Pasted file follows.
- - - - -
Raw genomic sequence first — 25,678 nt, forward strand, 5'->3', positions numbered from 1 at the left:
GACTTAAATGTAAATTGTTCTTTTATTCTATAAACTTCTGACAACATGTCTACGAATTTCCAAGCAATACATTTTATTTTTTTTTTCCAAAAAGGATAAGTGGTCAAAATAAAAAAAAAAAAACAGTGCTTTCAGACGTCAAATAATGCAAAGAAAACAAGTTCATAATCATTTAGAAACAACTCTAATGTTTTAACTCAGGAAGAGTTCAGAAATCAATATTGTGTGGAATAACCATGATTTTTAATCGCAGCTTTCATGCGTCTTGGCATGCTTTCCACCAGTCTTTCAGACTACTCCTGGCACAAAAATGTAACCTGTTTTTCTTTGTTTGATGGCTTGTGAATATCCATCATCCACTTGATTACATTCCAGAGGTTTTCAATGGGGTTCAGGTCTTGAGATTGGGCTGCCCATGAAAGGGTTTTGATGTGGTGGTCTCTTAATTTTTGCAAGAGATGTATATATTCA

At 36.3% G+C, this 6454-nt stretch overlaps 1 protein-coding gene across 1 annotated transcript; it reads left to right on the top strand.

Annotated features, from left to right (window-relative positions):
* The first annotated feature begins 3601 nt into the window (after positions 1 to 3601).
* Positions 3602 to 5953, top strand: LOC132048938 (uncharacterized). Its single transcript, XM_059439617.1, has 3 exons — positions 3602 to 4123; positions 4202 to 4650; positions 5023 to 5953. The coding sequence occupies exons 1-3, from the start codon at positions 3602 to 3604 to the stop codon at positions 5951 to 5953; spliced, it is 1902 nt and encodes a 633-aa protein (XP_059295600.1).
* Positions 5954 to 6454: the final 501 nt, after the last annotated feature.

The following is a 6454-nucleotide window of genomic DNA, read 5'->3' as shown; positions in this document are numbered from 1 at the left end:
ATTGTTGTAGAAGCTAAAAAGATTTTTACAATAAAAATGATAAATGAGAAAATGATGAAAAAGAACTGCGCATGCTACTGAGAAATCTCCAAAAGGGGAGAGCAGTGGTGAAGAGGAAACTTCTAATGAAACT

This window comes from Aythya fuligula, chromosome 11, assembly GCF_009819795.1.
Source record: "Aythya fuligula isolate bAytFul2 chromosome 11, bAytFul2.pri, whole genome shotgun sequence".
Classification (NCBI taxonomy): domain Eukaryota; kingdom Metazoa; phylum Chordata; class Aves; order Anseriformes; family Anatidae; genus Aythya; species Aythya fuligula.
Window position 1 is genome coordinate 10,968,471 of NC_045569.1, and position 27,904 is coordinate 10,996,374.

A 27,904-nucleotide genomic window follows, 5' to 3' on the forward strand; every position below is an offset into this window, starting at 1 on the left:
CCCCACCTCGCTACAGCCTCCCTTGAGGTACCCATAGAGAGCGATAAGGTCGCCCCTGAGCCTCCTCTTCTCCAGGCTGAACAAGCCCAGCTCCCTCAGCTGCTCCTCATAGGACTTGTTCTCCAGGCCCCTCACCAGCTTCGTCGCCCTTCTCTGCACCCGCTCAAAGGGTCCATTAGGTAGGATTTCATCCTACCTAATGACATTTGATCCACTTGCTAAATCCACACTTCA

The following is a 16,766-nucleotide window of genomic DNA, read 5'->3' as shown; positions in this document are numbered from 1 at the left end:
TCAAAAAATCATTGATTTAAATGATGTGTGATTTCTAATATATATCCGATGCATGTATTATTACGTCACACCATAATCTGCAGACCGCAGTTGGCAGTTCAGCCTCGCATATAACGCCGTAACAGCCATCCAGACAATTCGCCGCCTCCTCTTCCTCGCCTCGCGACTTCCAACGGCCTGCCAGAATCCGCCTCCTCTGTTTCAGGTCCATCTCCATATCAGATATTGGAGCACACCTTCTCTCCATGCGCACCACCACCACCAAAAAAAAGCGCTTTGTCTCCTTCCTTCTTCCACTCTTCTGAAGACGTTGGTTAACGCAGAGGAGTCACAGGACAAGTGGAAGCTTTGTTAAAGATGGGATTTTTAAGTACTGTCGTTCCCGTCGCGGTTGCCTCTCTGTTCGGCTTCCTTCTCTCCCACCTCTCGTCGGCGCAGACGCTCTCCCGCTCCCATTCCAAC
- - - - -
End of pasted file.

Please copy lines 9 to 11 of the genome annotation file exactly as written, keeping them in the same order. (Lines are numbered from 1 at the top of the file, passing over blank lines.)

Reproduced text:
ATTGTTGTAGAAGCTAAAAAGATTTTTACAATAAAAATGATAAATGAGAAAATGATGAAAAAGAACTGCGCATGCTACTGAGAAATCTCCAAAAGGGGAGAGCAGTGGTGAAGAGGAAACTTCTAATGAAACT

This window comes from Aythya fuligula, chromosome 11, assembly GCF_009819795.1.
Source record: "Aythya fuligula isolate bAytFul2 chromosome 11, bAytFul2.pri, whole genome shotgun sequence".